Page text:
Although the Olympic timetable allowed 2000 to barely fit within your October guideline, I completely agree with the premise of this analysis. Comebacks are for fools. I learned that in Las Vegas in the '80s. Sharp guys I met in the sportsbooks could instantly estimate likelihood of victory at any point of a game, based on score, situation and pre game odds. I was amazed. Slowly I caught on. Now I can't imagine being without it. The overriding fundamental is the team in the lead is generally much better off than fans want to estimate. Comebacks get the glory and we remember them, while ignoring or downplaying all the similar instances when the lead pony held on, if not widened advantage.

Give me the lead. Be my guest to try and run me down. In politics the frustrating exception, at least for me, is primaries. Likeminded people can suddenly switch on a dime late in a race and ruin long held indications, even if the lead has been substantial and logical for months. I don't pretend to understand it, and that's why I'm careful when wagering. But in the fall the dynamic is completely different, a polarized 40-45% on each side and low number of undecideds. It's hellish to overcome a late deficit.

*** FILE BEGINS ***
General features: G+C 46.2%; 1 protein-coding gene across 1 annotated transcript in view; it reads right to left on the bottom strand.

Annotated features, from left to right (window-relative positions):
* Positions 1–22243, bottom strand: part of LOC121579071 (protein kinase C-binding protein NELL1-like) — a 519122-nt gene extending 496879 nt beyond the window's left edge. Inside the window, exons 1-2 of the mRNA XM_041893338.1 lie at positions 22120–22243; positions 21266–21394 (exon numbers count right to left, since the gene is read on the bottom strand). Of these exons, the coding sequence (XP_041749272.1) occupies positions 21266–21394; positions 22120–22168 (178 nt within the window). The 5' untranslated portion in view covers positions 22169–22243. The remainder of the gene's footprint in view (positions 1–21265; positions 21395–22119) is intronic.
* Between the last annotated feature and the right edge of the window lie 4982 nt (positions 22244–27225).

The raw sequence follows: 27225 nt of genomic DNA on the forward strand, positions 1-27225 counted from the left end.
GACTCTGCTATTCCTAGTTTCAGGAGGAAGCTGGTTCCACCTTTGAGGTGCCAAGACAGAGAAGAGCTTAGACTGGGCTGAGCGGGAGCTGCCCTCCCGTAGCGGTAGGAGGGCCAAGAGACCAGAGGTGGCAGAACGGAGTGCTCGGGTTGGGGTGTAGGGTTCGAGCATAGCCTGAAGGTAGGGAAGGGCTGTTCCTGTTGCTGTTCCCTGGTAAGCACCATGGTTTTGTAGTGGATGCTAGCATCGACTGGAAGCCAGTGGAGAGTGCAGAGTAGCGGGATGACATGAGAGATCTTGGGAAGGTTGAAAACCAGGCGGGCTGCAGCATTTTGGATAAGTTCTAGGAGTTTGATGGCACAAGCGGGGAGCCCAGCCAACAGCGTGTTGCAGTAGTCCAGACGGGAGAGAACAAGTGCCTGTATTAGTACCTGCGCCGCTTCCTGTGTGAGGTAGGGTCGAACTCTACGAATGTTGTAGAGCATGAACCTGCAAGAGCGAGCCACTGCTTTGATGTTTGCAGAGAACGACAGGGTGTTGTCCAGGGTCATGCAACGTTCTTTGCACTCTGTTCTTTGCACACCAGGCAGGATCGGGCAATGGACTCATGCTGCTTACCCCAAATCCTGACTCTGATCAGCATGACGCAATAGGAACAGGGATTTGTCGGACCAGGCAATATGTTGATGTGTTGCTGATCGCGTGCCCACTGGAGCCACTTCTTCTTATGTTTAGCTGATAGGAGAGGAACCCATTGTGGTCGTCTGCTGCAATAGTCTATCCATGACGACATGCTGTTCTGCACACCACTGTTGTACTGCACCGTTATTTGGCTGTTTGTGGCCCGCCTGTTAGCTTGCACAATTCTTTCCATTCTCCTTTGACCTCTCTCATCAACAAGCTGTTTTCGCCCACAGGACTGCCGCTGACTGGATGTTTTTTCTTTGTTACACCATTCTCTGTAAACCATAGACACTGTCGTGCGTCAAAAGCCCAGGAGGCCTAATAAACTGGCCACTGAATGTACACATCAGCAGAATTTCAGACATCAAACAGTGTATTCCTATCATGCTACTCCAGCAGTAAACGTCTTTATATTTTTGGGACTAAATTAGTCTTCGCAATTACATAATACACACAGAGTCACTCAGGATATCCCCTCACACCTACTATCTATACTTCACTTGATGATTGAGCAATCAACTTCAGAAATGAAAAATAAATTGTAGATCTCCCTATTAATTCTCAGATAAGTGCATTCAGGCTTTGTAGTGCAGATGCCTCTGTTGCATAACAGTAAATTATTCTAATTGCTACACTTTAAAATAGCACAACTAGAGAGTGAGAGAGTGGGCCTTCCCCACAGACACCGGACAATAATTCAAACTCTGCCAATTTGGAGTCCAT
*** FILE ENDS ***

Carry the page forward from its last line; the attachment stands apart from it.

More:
The principal variable that keeps Obama at 67% Intrade range right now and not higher, like other estimates, is time and opportunity. It's the difference between wagering and tinkering with digits. You can't assume complete normalcy over the next 30 days, an election within a vacuum. Speculators have to allow play in the number to account for unexpected circumstance, particularly when dealing with huge outlays like 1/5 or 1/6 or higher. No one wants to be holding a ticket like that and your horse never makes it to the starting gate. Obama could be polling at 2-3 points lower than this on election eve and yet his theoretical win percentage would jump from 67% to above 90%, simply because virtually every hurdle has been cleared.